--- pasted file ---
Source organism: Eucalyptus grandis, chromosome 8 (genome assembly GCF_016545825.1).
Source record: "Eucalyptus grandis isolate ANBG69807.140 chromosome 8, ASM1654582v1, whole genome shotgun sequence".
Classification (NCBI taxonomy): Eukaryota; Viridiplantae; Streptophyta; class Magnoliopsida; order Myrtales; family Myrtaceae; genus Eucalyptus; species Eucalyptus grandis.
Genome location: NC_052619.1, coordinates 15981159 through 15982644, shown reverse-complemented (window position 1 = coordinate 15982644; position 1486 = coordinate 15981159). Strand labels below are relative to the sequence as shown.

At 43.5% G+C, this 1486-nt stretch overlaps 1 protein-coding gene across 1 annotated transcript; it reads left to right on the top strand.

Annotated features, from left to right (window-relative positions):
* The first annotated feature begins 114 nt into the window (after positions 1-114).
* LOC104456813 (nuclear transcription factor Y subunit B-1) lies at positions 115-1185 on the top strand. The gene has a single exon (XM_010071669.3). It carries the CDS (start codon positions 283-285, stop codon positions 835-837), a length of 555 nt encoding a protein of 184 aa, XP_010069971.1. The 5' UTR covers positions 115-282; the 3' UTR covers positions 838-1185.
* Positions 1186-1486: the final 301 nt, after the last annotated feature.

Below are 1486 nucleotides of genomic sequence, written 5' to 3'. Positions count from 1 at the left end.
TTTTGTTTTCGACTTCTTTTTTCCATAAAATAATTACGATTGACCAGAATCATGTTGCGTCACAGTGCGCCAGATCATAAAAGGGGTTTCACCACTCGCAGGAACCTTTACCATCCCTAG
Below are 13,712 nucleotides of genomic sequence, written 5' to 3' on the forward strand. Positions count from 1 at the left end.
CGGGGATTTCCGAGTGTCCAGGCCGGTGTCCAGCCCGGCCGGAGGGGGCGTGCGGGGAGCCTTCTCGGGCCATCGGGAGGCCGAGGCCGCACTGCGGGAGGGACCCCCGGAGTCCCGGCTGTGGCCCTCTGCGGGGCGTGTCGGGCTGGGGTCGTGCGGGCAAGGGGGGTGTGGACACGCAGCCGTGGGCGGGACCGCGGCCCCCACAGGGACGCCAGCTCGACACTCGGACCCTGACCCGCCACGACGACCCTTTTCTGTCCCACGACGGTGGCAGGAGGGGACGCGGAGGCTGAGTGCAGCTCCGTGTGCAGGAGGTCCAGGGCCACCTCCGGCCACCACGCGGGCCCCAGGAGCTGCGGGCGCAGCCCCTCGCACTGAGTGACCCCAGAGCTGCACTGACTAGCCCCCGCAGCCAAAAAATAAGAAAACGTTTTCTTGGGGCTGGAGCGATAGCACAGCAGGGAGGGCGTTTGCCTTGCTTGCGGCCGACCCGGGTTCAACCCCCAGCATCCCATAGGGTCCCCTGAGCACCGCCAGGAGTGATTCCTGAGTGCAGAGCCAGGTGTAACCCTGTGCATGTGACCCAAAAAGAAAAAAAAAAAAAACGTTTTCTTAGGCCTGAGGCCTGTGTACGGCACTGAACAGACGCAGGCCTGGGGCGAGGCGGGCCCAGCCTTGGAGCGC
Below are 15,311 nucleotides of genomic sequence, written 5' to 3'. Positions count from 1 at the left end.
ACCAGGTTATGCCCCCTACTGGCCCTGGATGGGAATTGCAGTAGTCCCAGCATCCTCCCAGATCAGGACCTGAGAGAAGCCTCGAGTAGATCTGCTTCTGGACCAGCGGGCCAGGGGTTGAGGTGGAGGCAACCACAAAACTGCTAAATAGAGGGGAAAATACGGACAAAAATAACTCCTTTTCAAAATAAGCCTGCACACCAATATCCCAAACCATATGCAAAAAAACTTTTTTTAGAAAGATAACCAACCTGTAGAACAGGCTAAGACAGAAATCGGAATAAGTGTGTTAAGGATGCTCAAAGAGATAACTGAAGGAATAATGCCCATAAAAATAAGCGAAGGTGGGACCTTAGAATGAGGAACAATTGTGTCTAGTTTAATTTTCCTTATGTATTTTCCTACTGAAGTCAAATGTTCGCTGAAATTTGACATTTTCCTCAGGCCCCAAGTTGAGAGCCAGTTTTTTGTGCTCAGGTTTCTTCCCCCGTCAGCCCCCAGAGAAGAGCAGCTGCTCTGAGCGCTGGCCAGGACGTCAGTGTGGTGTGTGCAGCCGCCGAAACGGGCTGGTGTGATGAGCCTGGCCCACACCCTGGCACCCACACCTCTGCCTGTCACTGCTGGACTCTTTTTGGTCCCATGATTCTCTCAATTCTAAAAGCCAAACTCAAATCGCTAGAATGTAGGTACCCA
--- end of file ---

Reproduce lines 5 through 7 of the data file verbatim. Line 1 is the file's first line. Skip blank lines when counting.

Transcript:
At 43.5% G+C, this 1486-nt stretch overlaps 1 protein-coding gene across 1 annotated transcript; it reads left to right on the top strand.

Annotated features, from left to right (window-relative positions):
* The first annotated feature begins 114 nt into the window (after positions 1-114).